To a certain extent, communication over long distances is a function of modern technology -- this is something that becomes quite evident when examining paintings of the sixteenth century from different geographical regions. The communication of painterly technique and style required long periods of time because there was no technology to speed up communication. As a result, we can examine paintings from roughly the same time period but different countries -- as for example Lucas Cranach's "Faun and His Family with a Slain Lion" from Germany in the latter 1520s and Titian's "Venus and Adonis" from the 1550s -- and realize that the gulf between regional artistic schools was very broad indeed.

Cranach's "Faun and His Family With a Slain Lion" is only about two decades earlier than Titian's "Venus and Adonis" but to a certain extent it looks like it is centuries older, vastly more primitive. Perhaps the easiest way to highlight this is by examining the animals in each painting. Cranach's slain lion looks like it belongs more to the history of heraldry than to representative painting. It is not clear how tall Cranach thought a Faun was, but the dead lion looks miniscule beside the Faun. But it's not just the lion's size that is jarring -- its proportions are bizarre, and it is seen in a strange angle that has its head in profile but its rear legs both facing the viewer. It seems like Cranach had never seen or studied an actual lion. Compare this with the hunting dogs depicted by Titian in "Venus and Adonis" -- these handsome hounds are beautifully detailed and accurate. To a certain extent Titian's dogs have more realistically depicted faces than Adonis himself. But it is clear that Titian's technique owes a lot to the close examination of actual subjects -- the dogs and the clothing depicted seem to have been painted from life. Cranach by contrast does not depict any cloth or man-made textures. Likewise Cranach's formal composition is about as unadventurous as possible: the heavy forestation behind the Faun and his family seems awfully convenient, to highlight their pale coloration, and the landscape behind them fits into picturesque slices as predictable as a layer-cake. Titian has a landscape behind his figures, but his figures utterly dominate the landscape.

The biggest single difference, however, between these two regions of painting would seem to be a conceptual one -- Titian's painting looks like it was done with an awareness of Renaissance sculpture, while Cranach's looks like it was done with an awareness of the crude carved wooden altar sculptures of German churches. The readiest example here is Cranach's Faun, who holds his wooden staff in a way that nobody has ever held a wooden staff (with its base between his thighs). The positioning of the figure almost seems to owe something to sculpture here -- if we were carving the Faun from wood, we would place the staff in this position to reduce fragility in the overall composition. But in a painting the Faun's gesture looks bizarre -- the contrapposto of his weight seems to make no visual sense given where he holds the staff and where its base is placed.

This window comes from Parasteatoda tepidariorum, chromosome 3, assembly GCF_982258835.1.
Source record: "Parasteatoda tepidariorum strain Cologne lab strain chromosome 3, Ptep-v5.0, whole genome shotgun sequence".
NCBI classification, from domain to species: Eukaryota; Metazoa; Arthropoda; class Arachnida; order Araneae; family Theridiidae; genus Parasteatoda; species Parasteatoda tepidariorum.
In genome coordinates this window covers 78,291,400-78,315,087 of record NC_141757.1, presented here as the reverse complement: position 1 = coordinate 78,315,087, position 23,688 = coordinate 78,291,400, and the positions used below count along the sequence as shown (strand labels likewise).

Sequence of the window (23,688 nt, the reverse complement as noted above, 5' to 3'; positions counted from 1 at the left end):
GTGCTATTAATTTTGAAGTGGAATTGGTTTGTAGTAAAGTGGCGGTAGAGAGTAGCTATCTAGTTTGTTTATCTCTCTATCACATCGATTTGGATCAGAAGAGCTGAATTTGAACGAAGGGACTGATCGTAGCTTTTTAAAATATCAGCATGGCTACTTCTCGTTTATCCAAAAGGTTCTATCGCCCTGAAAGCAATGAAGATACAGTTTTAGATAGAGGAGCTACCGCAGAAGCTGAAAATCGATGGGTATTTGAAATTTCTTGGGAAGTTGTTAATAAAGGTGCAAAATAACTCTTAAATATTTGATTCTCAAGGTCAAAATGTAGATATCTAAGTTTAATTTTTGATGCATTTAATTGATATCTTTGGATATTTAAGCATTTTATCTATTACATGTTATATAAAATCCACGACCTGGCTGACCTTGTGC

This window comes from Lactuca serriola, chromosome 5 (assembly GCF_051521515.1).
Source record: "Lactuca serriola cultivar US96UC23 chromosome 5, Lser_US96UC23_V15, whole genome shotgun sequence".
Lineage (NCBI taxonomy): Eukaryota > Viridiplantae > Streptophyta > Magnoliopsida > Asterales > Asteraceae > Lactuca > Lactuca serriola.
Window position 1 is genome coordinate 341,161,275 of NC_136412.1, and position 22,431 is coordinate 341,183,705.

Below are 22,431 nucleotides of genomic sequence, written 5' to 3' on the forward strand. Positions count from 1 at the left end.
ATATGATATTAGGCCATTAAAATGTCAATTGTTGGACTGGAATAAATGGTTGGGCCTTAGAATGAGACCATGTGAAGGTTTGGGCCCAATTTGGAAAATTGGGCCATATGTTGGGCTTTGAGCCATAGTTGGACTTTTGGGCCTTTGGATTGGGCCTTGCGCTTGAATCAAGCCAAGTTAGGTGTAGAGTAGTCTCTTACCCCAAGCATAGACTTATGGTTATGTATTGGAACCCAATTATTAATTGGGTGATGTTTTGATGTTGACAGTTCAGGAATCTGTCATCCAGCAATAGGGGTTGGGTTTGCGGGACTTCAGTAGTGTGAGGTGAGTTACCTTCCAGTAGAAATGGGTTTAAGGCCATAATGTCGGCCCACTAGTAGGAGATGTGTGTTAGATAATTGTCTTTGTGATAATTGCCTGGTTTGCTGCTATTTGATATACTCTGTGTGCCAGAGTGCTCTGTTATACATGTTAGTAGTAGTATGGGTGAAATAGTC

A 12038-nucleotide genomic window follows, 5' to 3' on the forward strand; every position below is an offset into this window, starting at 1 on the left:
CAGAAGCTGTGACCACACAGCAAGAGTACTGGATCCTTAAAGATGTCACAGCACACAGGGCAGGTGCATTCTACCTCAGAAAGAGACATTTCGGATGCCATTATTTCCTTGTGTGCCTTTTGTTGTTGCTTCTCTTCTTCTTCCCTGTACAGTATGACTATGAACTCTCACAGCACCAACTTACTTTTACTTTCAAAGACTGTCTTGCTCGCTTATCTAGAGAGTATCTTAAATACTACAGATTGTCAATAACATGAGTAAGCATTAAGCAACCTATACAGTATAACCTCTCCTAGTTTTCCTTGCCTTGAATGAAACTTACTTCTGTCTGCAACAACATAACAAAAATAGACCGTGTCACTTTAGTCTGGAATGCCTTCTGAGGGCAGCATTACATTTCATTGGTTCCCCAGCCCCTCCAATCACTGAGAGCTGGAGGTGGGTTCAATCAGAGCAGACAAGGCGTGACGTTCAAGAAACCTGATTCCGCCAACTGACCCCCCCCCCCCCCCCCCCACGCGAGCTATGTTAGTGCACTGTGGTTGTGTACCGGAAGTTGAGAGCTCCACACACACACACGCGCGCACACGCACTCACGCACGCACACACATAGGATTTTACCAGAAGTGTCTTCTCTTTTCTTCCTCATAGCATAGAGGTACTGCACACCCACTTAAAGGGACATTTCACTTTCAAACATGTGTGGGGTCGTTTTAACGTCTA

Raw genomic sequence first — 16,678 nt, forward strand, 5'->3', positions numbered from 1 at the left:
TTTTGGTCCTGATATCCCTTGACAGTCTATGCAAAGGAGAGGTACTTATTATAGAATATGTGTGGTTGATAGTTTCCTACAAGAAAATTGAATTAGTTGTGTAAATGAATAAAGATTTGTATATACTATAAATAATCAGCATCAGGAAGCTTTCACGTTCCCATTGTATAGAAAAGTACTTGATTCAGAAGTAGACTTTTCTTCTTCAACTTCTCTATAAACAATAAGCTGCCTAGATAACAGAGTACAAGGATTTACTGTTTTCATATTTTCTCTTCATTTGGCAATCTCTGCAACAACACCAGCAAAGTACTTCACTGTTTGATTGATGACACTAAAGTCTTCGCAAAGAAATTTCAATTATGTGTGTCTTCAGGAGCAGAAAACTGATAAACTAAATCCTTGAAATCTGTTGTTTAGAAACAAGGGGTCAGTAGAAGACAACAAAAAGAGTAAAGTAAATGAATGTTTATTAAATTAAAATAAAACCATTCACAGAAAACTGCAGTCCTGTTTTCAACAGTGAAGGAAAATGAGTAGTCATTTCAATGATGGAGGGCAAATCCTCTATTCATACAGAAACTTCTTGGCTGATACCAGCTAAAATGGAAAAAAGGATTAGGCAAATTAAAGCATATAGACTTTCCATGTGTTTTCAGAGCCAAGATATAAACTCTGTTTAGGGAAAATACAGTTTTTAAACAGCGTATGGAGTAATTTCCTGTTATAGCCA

Part III: Individual Preference

Rembrandt's "Abduction of Europa" offers such a grandly dramatic depiction of myth within a visual context that is realistically grand -- to a certain extent it is easy to imagine Rembrandt's painting here being much more modern than it actually is, and to discern in the landscape a much later early 19th century concern with sublimity. Renaissance chiaroscuro in this Rembrandt canvas now becomes a technique of melodrama, pushed beyond realistic depiction of light and shade -- instead we get the dramatic and highly stagey contrasts between light and darkness that we'd expect in an overripe Hollywood noir like Mildred Pierce. There is no particular explanation for why the illumination hits the women standing on the shore, and hits Europa and the Bull, so perfectly but can barely penetrate the first five feet of forestation. Instead we feel like the artist has quite consciously turned a spotlight on the dramatic action, while allowing everything else to exist in a kind of twilight. The cityscape depicted in the distance on the left side of the canvas looks like it might have come from a Turner watercolor. One of the most appealing things about Rembrandt's depiction here is the way it utterly naturalizes the mythology -- the bull is depicted with utmost farmyard realism, just as the carriage horses on the shore are. Apart from the illumination coming from above, seemingly, there is no reason to suppose there is anything supernatural about the white bull that is carrying Europa… [END OF PREVIEW]